had addressed a highly complimentary letter
to llr. McLane. for hie exertions in bringing
about a settlement of the difficulties between
the United Suites and Great Britain on the
Oregon territory. The letter from the
Chamber says
Although the consciousness of huving
bored to promote the welfare of mankind, is
in itself a great reward, it cannot fail LO at'-
ford you additional pleasure to learn that
those who havo anxiously watched the pro
gress of the .nogotiaticri9, now happily ter
minated, have duly appreciated the patience,
ability, and temper by which your conduct
has been diatinguislied.--Whilat you have
carefully maintained the hronr of the United
:Antes, you have largely contributed to save
both nations from tire horrors of war. The
lliglisst renown h;:ionga to suchl ,
their true value will not he rztiaiP.:r,. •
succeseal terin:r
tion alone.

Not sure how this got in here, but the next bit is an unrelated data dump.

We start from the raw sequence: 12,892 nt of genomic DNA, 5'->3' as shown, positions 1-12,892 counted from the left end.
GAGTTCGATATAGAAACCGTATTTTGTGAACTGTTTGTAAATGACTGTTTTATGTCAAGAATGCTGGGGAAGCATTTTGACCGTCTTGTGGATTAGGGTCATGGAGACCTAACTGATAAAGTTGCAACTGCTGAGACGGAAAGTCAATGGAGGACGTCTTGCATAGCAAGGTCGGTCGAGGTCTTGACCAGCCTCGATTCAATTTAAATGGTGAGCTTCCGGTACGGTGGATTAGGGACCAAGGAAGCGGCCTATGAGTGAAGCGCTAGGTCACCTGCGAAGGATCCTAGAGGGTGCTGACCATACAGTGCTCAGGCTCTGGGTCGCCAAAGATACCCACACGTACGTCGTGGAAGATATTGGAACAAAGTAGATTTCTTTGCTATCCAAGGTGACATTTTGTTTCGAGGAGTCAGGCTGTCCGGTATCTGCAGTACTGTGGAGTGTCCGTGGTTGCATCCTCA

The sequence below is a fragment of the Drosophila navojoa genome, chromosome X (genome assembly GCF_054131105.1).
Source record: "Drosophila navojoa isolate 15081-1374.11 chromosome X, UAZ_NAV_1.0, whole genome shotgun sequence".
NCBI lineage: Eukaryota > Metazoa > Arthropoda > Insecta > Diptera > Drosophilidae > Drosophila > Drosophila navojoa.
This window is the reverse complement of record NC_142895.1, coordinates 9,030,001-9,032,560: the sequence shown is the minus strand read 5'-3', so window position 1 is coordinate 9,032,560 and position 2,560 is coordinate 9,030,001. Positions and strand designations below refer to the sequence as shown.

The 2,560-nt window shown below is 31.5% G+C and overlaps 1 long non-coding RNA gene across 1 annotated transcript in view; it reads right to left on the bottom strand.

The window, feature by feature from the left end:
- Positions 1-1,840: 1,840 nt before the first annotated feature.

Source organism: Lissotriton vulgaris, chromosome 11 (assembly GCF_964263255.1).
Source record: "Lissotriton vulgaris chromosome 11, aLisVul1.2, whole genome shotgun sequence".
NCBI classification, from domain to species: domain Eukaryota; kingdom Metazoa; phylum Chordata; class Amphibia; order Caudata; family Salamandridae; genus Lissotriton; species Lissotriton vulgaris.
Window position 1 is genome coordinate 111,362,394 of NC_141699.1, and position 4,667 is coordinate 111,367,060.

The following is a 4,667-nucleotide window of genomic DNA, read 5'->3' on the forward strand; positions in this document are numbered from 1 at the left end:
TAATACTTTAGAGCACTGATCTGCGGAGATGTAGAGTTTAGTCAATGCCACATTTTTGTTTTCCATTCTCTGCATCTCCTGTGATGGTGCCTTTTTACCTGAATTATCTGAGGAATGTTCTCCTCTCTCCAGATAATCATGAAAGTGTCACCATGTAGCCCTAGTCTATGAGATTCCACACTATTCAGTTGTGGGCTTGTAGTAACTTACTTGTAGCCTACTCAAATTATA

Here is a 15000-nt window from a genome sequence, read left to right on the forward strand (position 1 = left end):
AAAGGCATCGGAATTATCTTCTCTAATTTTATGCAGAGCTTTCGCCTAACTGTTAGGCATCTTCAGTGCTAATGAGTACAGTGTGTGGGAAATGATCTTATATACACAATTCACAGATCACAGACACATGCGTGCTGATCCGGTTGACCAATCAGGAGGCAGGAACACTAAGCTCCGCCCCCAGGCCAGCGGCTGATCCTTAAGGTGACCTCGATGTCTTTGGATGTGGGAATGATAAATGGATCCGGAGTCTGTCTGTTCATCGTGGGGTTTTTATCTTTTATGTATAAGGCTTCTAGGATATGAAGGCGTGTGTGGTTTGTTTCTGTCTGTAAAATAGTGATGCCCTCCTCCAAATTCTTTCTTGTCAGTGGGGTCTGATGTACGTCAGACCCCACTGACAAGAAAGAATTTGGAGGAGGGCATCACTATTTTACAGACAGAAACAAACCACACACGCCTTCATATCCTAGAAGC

Mr. McLane appeared greatly pleeser,
with so gratifying a compliment erig.ii:turg
from that important body, and expressing as
it did, the strong feelings of respect enter
tained for his character, and of the high sense
of the efficient services rendered both to
America and England, in the peaceful settle
ment of this question, of which Lord Aber
deen had also previously, in the House of
Lords, borne honorable testimony.—To this
address Mr. McLane made an excellent re
ply from which we extract the following :
I agree with you, gentlemen, in thinking
that the temper manifested by both nations in
the settlement of the question ought to be
an example to the world at large, and, may I
not add, that it affords a sure guarantee of
the cordial amity by which our tuture inter
course will be distinguished. It is gratifying
to reflect that the terms upon which the
question, at one time apparently so critical,
has been adjusted, have been generally satis
factory to the governments and the people of
both countries, leaving nothing behind to
disturb the harmony of our future relations.
It is also worthy of congratulation, that by
the convention recently concluded the only
remaining queston growing out of the treaty